• Defence (this would comprise equipment, personnel and intelligence),
  • Energy,
  • Science & technology,
  • Manufacturing,
  • Commerce, and
  • Culture.


As for the first one (defence), our woeful lack of capabilities is well-known, so I need not dwell on it. But I still cannot resist the temptation of observing that our procurement processes are so drawn out that for all it matters, they may not exist at all. A shining example of this is our fumbling attempts to procure 9 mm pistols for our military (the ones in ‘use’ now were manufactured in 1944 and, understandably, are falling apart). It is going to take us a full decade (if we’re lucky) to procure a piece of weaponry that is available in the civilian retail market. If there is one word to describe Canada’s military capability, it has to be ‘nonexistent’.

Foreign Minister Melanie Jolie admitted as much when she said that “Canada is not a nuclear power, it is not a military power, we’re a middle-size power … good at convening”. (Watch the video excerpt at this link of the National Post story on this). I struggle to understand as to how a country that is self-admittedly not a military power can be a middle-size power; being ‘good at convening’ doesn’t result in anyone seeing us as being powerful in any respect that matters on the international stage.

Separately, Defence Minister Anita Anand said, in response to the NATO Secretary General Jens Stoltenberg’s call to the allied nations to spend a “minimum” of two percent of GDP on defence (Canada spends about 1.39%), that she is “personally bringing forward aggressive options which could see [Canada], potentially, exceeding the two percent level, hitting the two percent level, and below the two percent level” (See this CBC story for the quote). Taking our GDP at a ballpark figure of C$ 2.2 trillion, increasing the defence spending from the current 1.39% to 2% would require additional spending of 13.42 billion. Whether they can manage to do that or not, however, the crucial question is what they would spend it on.

If we combine the two statements by the two ministers, it could possibly be that we would spend a chunk of that extra defence budget on convening conferences where participants discuss how to improve global security (while facilitating the transition to an economy that responds to the climate crisis and ensures gender balance to help the middle class and those working hard to join it). Jokes aside, our military readiness as a nation was aptly summarized by veteran journalist Terry Glavin as “a quagmire of … uplifting, heartwarming uselessness.” It is actually a given, in that circumstance, that the international community would not see us as worthy of respect.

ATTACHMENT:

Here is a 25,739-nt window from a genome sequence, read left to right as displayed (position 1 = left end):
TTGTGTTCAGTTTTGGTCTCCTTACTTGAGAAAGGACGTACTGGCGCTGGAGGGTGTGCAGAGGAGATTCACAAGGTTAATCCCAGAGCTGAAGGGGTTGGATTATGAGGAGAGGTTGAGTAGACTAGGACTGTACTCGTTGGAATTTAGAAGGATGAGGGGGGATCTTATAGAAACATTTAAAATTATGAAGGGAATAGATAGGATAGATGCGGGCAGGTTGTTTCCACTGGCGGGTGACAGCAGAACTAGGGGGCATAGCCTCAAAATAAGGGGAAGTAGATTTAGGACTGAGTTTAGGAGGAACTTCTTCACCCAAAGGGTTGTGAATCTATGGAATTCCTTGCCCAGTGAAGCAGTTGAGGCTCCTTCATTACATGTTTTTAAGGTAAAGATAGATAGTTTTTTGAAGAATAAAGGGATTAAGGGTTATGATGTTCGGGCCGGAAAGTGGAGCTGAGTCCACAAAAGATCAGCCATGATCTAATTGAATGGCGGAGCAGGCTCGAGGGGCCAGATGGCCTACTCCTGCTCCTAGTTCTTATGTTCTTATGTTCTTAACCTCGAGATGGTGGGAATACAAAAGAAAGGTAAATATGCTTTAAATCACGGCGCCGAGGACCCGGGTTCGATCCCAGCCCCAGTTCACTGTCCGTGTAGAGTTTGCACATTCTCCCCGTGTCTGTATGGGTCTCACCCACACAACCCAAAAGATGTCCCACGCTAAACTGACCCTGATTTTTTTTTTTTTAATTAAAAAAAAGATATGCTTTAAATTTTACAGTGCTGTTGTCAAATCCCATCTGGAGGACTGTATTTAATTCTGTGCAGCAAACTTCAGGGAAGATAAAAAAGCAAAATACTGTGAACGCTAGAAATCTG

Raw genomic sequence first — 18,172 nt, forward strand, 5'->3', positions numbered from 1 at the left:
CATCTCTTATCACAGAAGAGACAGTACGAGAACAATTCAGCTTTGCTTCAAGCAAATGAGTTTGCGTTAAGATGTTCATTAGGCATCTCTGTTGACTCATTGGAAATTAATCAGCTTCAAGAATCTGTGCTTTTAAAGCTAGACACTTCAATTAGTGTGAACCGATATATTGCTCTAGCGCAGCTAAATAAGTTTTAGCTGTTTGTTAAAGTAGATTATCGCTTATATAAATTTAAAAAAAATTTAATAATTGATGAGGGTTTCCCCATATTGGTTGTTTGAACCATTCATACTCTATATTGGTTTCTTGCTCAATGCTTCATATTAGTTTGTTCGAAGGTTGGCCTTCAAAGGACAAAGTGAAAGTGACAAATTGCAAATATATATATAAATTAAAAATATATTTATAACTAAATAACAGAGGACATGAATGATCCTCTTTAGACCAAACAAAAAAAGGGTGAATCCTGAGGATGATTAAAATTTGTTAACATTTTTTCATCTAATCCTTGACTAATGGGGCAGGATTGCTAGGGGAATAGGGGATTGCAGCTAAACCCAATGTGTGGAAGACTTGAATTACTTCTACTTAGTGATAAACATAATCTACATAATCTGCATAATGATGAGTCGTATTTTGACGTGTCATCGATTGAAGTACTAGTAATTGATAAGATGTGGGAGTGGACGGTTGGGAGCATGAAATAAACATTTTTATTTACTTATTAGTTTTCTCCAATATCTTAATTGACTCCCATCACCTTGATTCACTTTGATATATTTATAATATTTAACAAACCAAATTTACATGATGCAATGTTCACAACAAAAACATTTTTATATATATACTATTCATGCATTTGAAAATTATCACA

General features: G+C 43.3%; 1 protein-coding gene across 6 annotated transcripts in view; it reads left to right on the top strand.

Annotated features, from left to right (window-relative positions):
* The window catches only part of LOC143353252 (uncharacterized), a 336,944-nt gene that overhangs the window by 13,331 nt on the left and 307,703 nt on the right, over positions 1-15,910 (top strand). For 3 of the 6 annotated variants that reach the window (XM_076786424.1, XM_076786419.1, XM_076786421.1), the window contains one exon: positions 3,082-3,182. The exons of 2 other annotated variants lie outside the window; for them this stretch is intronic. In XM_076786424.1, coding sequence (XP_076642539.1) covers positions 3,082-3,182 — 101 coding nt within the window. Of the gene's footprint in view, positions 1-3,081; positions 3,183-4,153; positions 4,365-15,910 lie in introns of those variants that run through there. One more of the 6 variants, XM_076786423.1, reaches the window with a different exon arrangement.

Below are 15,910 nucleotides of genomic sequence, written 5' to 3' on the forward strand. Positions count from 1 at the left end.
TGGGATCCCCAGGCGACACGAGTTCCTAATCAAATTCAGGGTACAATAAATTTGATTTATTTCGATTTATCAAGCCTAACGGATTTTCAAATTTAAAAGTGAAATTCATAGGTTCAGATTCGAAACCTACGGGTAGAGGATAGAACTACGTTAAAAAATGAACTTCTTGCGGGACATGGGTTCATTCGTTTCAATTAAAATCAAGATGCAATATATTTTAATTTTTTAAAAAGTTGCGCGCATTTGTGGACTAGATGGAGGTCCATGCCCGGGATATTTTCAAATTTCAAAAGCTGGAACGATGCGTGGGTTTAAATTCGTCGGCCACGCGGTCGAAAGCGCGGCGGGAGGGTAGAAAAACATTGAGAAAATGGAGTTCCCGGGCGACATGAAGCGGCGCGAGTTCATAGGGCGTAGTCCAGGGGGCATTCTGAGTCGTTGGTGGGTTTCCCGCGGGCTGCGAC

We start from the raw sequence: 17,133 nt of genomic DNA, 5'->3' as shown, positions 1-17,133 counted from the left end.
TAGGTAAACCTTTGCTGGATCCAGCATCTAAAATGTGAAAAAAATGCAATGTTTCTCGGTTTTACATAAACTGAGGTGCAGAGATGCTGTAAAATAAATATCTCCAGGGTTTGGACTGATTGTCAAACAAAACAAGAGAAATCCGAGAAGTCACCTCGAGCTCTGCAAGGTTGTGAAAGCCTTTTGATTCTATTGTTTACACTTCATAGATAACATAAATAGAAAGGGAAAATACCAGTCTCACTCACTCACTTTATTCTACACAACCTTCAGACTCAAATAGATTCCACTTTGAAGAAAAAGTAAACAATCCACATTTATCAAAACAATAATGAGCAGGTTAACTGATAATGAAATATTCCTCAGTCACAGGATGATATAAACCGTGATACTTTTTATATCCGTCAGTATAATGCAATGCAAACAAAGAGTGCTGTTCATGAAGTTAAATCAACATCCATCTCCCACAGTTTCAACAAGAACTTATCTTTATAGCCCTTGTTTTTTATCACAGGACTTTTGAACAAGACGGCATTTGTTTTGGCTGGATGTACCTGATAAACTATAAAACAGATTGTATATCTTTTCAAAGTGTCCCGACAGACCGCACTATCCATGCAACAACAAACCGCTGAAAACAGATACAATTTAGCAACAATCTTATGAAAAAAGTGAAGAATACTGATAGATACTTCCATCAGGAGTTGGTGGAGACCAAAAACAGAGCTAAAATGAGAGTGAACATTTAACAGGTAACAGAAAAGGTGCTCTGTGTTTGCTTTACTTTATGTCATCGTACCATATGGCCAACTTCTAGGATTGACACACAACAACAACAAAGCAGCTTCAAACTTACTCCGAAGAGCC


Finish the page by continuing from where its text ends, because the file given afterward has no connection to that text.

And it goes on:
On the energy front, while it is true that we are a significant supplier of fossil fuels to the world, the current social / political environment in Canada that views their use as sinful and to be repressed at any and all costs is a relevant factor. Our ideological revulsion at those forms of energy – at least at the levels of the officialdom and well-heeled activism – would naturally cause hesitation to increase investment in the sector in Canada, or to increase reliance on Canadian energy. We are, at best, a fair-weather friend. This is a sorry state for a country with the third highest proven reserves of oil to be in.

We have convinced ourselves, at least policy-wise, that transitioning away from fossil fuels is possible within a breathtakingly short time-frame. This delusion will, I believe, ultimately prove to be counter-productive; utilising our fossil fuel wealth would provide the necessary resources to facilitate that transition. If our fossil fuels sector is attractive to anyone at all, it is to the hostile foreign elements that want to see it suppressed – or at least deprioritized – via funding local proxies to agitate against any new projects. But that is not a constituency that will give us respect as a country; indeed, their actions are borne out of disrespect for Canada.


It is possible to discuss the remaining aspects of science & technology, manufacturing, commerce & culture together, because they stem from the very basic human tendencies of creativity, innovation and enterprise. The net result of a country’s strength in these areas is that it has more to offer what other countries want. This strength augments its ‘soft power’; the lives of the people of other countries are more deeply entwined with the products of our efforts and initiative.

But due to a variety of reasons (none of which are flattering to a self-respecting Canadian) our output on all those fronts ranges from inadequate to non-existent. From the stuff we buy to gadgets and gizmos we own to the software and apps that people use in their everyday lives (especially the social media apps) to the content that we consume online, there is hardly anything that is of Canadian invention or manufacture – let alone both. This becomes even more relevant outside Canada – we aren’t present in the lives of foreigners at all, the way Chinese goods or Hollywood and Bollywood are outside their national borders.